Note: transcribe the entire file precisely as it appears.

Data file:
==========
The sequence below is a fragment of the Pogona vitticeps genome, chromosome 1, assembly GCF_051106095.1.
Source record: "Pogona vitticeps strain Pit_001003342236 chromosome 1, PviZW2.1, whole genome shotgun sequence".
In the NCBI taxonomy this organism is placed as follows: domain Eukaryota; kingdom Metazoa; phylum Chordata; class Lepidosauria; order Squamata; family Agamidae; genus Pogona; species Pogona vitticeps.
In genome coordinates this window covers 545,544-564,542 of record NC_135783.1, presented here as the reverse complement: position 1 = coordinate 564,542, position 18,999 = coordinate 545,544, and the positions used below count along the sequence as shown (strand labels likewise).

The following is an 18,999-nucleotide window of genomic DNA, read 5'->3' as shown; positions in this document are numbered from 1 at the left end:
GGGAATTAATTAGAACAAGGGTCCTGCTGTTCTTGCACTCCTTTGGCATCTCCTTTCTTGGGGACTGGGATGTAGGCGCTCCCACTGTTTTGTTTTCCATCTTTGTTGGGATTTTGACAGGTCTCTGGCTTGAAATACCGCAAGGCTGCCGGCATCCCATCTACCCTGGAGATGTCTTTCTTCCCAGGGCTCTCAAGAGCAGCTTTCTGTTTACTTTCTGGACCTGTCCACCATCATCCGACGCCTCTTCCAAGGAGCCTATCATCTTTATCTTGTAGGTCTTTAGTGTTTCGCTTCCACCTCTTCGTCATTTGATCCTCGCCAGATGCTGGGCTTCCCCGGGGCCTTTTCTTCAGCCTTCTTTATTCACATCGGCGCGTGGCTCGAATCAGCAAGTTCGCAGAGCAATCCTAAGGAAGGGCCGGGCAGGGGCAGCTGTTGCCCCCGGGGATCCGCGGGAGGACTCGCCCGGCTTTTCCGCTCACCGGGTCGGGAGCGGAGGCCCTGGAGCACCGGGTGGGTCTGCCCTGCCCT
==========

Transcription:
The sequence below is a fragment of the Pogona vitticeps genome, chromosome 1, assembly GCF_051106095.1.
Source record: "Pogona vitticeps strain Pit_001003342236 chromosome 1, PviZW2.1, whole genome shotgun sequence".
In the NCBI taxonomy this organism is placed as follows: domain Eukaryota; kingdom Metazoa; phylum Chordata; class Lepidosauria; order Squamata; family Agamidae; genus Pogona; species Pogona vitticeps.
In genome coordinates this window covers 545,544-564,542 of record NC_135783.1, presented here as the reverse complement: position 1 = coordinate 564,542, position 18,999 = coordinate 545,544, and the positions used below count along the sequence as shown (strand labels likewise).

The following is an 18,999-nucleotide window of genomic DNA, read 5'->3' as shown; positions in this document are numbered from 1 at the left end:
GGGAATTAATTAGAACAAGGGTCCTGCTGTTCTTGCACTCCTTTGGCATCTCCTTTCTTGGGGACTGGGATGTAGGCGCTCCCACTGTTTTGTTTTCCATCTTTGTTGGGATTTTGACAGGTCTCTGGCTTGAAATACCGCAAGGCTGCCGGCATCCCATCTACCCTGGAGATGTCTTTCTTCCCAGGGCTCTCAAGAGCAGCTTTCTGTTTACTTTCTGGACCTGTCCACCATCATCCGACGCCTCTTCCAAGGAGCCTATCATCTTTATCTTGTAGGTCTTTAGTGTTTCGCTTCCACCTCTTCGTCATTTGATCCTCGCCAGATGCTGGGCTTCCCCGGGGCCTTTTCTTCAGCCTTCTTTATTCACATCGGCGCGTGGCTCGAATCAGCAAGTTCGCAGAGCAATCCTAAGGAAGGGCCGGGCAGGGGCAGCTGTTGCCCCCGGGGATCCGCGGGAGGACTCGCCCGGCTTTTCCGCTCACCGGGTCGGGAGCGGAGGCCCTGGAGCACCGGGTGGGTCTGCCCTGCCCT